The tiles show symbols for the five main actions in the game. I will now go through these actions. understanding these will give you a basis for understanidng the main game.


Main Actions: Urbanise


This action lets you place Urban Buildings on the map. First you must choose an Urban Building tile from your player board. Then pay the cost shown to the left of its row (two Thaler for the first row, three Thaler for the second, etc.).then place the chosen tile onto an empty urban site within one of your networks on the main board. You must put the tile onto a matching site shown by the differnet building types. Some site shave two icons. If there are two options for your tile in one city and one has two icons and th eother has one you must put the Building in a single-type space in the chosen city. Some locations have a discount icon where you can reduce the total payment by one or two Thaler. Level-IV Buildings have two icons. There columns icons as well as being considered Government buildings. You want to place the buildings onto the main board in order energise them to gain benefits and achievements tokens n the game and to score points for them at the end of the game.

Main Actions: Industrialise

Use this action to place Mines and Turbines on the map. First, choose a Mine or Turbine from your player board. Then pay the cost on the left of its row (one Worker for the first row, 2 Workers for the second, etc.). Then put the Mine or Turbine onto a corresponding space within one of your networks on the main board. The Turbines provide an ongoing special ability to produce additional Uranium used during an energise action, more on that below. When you place a mine you will gain Uranium equal to the total Mines on the board, including the new one. Adding this to the new Mine or others you own if you prefer. When you build both the Turbine and Mine from a rown on your board you will gain an additional perminant reward, such as to reduce to the cost of coal.


Nucleum Board Game Review: A Strategy Game Worth Playing?

Main Actions: Develop


This action allows you to buy one Action tile from the market by paying the specified Thaler amount as shown below it (zero to 2two). You can then if you wish pay an additional two Thaler plus the cost below the tile to purchase a second tile. After buying one or two tiles, shift the remaining tiles right to close gaps and refill from the draw pile. If the draw pile is empty, replenish it from the setup piles.


Main Actions: Contract

Carrying out ths action allows you to choose a Silver or Gold Contract from the main board and add it to any empty Contract space on the right side of your player board. You will then receive the corresponding reward shown on that Contract space. Some of the Action tiles for this action show the icon twice, if this is the case, you can get the reward twice.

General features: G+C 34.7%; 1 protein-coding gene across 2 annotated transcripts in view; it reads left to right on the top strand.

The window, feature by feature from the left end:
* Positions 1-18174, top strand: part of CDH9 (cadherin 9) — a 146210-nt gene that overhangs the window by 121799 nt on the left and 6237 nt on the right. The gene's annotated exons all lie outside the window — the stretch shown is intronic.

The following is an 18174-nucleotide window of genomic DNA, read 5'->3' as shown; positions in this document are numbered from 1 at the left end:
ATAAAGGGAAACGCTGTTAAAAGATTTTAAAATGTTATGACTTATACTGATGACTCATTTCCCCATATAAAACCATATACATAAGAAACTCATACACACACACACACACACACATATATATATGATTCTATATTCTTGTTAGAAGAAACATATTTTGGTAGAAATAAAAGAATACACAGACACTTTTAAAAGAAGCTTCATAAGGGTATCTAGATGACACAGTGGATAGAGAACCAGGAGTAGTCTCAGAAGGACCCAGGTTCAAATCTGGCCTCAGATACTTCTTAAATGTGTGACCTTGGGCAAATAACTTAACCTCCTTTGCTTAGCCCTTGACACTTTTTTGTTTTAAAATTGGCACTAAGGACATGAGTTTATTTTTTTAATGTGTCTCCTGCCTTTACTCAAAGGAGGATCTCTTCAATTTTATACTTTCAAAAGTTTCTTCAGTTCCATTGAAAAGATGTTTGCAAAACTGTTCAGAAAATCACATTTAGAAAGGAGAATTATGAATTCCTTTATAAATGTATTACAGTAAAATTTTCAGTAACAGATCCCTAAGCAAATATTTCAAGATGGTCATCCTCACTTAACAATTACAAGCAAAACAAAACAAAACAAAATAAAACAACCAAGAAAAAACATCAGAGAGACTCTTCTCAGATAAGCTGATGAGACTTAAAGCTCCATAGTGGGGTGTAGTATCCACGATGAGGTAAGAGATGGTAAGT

After taking a Contract, draw a new Contract of the same color (Silver or Gold) to refill the offer. If no more tiles of the required color are available, draw the other color. If neither color remains, leave the space empty. Drawing the last Contract from the last pile triggers an endgame condition.


Purple Contracts cannot be taken with the Contract Action. Treat them as everyones to try ans fulfil, but the first player to claim them from the side board prevents others from fulfilling them. Some contracts will alllow you to unlock level one, two or three technologies. To do this, simply chose th eone you want from the specific level or above and slide it. Technologies will either offer a one time bonus or ongoing bonus.


Nucleum Board Game Review: A Strategy Game Worth Playing?

Main Actions: Energise


This is the most complex part of the game buy runs relitivley simply once you have done it once. You will take this action to Energise previously placed Buildings to gain the benefit, experience and end game points shpwn on the building tile.


To do this you must first choose a power plant (Riesa, Zittau, Glashütte, Grimma, or Plauen).

You must then be able to transport coal and/or Uranium to this power plant using completed rail lines equal to the amount needed on the building you want to energise.


For coal, you can import any amount you can afford based on the current cost. For Uranium, you can transport from your connected Mines to the power plant if the power plant has been upgraded to Nuclear, one for each Turbine (plus an additional amount for each extra Turbine) plus one for the plant itself. Pay must pay one Thaler to another player if using their Turbine. You will then receive Achievement tokens equal to the Building's requirement and any printed benefits and must then flip the building to show its energised side.


Recharge